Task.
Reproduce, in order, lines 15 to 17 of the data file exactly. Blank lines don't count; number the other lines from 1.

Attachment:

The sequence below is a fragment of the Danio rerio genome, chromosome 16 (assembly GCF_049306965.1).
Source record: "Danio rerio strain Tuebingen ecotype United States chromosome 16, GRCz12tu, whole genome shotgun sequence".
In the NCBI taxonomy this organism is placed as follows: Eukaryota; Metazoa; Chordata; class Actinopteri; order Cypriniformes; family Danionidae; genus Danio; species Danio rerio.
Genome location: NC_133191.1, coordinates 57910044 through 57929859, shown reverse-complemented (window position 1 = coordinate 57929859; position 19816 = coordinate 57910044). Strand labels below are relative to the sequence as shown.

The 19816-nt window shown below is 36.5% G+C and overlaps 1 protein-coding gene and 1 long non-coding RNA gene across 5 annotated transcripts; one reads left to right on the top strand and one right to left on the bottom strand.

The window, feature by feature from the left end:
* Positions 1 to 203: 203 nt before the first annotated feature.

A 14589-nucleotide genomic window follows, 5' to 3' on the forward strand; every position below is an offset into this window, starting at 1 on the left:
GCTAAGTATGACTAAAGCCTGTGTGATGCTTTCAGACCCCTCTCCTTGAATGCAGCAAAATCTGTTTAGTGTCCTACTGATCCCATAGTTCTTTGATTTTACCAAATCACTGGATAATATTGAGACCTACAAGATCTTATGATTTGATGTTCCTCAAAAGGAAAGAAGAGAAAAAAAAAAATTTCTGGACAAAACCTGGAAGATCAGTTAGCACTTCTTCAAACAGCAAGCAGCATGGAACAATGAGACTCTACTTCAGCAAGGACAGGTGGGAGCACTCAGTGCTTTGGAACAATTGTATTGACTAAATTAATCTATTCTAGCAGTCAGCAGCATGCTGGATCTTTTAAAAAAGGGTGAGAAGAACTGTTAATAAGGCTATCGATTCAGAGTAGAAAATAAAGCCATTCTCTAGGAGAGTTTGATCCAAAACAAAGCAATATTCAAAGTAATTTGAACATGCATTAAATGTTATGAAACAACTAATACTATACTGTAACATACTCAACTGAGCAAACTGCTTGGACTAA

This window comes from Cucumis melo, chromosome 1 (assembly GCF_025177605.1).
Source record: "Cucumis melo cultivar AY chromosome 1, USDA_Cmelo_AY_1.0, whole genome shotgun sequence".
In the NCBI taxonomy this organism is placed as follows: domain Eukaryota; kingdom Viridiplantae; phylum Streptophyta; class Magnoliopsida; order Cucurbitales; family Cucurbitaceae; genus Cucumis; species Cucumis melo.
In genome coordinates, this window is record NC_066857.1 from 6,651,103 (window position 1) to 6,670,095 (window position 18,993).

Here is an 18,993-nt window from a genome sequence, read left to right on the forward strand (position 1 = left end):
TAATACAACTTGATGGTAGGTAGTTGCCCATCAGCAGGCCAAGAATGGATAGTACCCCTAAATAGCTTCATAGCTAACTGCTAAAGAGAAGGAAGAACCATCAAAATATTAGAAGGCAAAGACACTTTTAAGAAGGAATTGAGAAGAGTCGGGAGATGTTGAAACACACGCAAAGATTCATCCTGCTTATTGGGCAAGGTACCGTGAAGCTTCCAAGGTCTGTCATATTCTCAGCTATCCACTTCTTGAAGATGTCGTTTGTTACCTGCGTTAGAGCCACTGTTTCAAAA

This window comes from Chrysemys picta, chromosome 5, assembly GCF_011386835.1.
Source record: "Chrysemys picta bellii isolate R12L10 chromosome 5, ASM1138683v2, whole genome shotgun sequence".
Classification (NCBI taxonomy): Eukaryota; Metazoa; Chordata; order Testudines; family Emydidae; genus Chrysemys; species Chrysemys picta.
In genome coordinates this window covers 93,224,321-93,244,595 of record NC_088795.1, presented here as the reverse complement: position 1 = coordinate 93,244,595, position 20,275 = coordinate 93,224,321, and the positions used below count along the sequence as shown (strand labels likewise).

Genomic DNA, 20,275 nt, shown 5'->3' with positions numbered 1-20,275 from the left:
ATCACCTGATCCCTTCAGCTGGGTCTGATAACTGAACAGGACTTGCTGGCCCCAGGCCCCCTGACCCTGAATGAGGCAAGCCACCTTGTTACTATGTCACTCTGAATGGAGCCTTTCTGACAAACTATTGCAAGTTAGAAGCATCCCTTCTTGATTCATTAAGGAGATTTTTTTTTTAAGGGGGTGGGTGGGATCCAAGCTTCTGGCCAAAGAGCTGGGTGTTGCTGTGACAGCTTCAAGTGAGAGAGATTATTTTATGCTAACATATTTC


TAATACAACTTGATGGTAGGTAGTTGCCCATCAGCAGGCCAAGAATGGATAGTACCCCTAAATAGCTTCATAGCTAACTGCTAAAGAGAAGGAAGAACCATCAAAATATTAGAAGGCAAAGACACTTTTAAGAAGGAATTGAGAAGAGTCGGGAGATGTTGAAACACACGCAAAGATTCATCCTGCTTATTGGGCAAGGTACCGTGAAGCTTCCAAGGTCTGTCATATTCTCAGCTATCCACTTCTTGAAGATGTCGTTTGTTACCTGCGTTAGAGCCACTGTTTCAAAA

This window comes from Chrysemys picta, chromosome 5, assembly GCF_011386835.1.
Source record: "Chrysemys picta bellii isolate R12L10 chromosome 5, ASM1138683v2, whole genome shotgun sequence".